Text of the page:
Daniela, it is certainly well worth getting in touch with either any legal insurers you have or any free legal helplines — check your policies etc. to see whether you have these — they are often very good at sorting things out and suggesting how you might proceed. And of course they may be able to support a claim. Don’t be downcast if they can’t.
Answer 7: I managed to get legal cover through my insurance company by telling them about the horrendous working conditions I had to endure and the awful health problems I have been left with. They granted me legal cover and appointed a lawyer for me and that was just over a year ago, so I suppose all companies are slightly different. I’m not saying they won’t do it. If you read your policy or have a look at a claim form — I have one I didn’t need to use, in the end — or talk to the lawyers on the help line you will find that they don’t automatically do anything (except that the lawyers will listen and advise and if they can say — these things have been said to me:
1) YES. That’s right. You should do (etc.), and we’ll rush you a claim form in case they don’t back down: we will meet the claim.
2) “You have a breach of contract case (if you can prove they said that), yes, we would cover that, up to 50,000.” But they might also say — as on another occasion they said to me:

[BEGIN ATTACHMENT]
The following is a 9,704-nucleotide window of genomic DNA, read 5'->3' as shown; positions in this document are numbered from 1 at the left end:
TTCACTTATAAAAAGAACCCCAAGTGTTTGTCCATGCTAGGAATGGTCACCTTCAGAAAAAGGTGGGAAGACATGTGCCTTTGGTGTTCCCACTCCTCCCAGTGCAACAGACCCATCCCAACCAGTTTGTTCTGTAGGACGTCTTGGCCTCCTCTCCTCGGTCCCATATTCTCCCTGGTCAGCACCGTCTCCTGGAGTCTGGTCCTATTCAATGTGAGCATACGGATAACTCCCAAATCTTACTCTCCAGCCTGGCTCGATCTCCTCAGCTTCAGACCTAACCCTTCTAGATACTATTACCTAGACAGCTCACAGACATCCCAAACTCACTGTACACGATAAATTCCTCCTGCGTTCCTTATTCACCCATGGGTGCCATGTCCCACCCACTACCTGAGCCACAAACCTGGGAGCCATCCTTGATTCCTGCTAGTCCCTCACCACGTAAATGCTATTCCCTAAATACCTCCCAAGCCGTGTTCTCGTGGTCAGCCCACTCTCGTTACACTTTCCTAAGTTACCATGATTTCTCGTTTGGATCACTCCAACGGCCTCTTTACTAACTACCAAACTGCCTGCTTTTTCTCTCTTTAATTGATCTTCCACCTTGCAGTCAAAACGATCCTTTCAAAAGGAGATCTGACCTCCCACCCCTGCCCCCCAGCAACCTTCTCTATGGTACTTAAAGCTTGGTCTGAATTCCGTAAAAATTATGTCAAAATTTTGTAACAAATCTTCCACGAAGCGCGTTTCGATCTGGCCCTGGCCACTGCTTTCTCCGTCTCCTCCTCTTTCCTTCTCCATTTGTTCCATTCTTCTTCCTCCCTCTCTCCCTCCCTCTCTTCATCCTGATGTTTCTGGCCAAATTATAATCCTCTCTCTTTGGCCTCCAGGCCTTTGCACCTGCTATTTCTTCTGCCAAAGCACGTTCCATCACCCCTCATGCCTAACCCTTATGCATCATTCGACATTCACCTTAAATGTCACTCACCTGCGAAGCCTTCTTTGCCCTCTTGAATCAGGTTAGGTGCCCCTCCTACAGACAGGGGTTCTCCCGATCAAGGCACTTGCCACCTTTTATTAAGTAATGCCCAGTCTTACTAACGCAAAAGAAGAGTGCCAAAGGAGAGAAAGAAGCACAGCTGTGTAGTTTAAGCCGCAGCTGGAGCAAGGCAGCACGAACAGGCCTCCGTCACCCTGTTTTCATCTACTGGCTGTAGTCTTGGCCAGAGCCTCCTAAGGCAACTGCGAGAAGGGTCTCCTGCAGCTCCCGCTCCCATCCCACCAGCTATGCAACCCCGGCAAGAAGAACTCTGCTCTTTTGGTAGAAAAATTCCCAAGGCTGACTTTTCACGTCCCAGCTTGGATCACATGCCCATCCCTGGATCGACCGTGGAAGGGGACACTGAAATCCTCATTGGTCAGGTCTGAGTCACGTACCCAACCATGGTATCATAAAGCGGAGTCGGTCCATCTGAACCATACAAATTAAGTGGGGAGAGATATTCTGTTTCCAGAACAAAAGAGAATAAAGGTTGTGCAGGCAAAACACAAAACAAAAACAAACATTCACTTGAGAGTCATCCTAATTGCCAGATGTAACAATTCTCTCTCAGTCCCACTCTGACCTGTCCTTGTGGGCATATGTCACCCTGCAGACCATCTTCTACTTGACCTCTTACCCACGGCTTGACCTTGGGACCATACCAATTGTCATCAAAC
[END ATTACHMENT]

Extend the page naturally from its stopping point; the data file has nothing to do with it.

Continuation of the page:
3) “No. We can’t. Sorry. You see, you can’t prove you sent it back.” — they weren’t getting at me, they were right. I’d sent something back by UPS in a marked box but I still couldn’t prove it. “But, look, sue in the Small Claims Court. I would if I were you. Mind you, my instinct is to go for it.”
I hope that illustrates my point. Policies differ and insurance companies differ but the one thing you must avoid saying to someone is, “they should appoint a lawyer and pay all your legal expenses”. I’m afraid that could lead to someone being dreadfully disappointed if, as is always possible, the insurers said “NO”. About your “appoint a lawyer”: I’m sorry, I didn’t quite get this at first. Perhaps your policy provides for that. Under mine, I choose my own solicitor: they pay that consultation fee if they take the case. I then choose my own barrister subject to the money they’ve allocated me for a given case.
I hope what I said is clear now? If not, think of legal insurance as being like any other kind of insurance: claims get turned down. In 3), they sympathized with me 100 per cent but thought the case wasn’t one they could back. In a personal injury case, there might be a technicality — we don’t know the case, we can’t tell — that would get it turned down. As I think I said, they stopped doing my policy because the policy-holders were doing rather too well out of it, suing everyone, bringing arcane cases a solicitor agreed was a case. They’ve now spread the load by doing all the add-on policies. Yes, I think all that must be clear now — I am only trying to avoid Daniela thinking insurers will automatically meet a claim you and I don’t know enough about. And knowing she’s been treated very badly and is in great pain is not enough.
Answer 8: One further point: there’s a difference between being covered for something and a claim being met.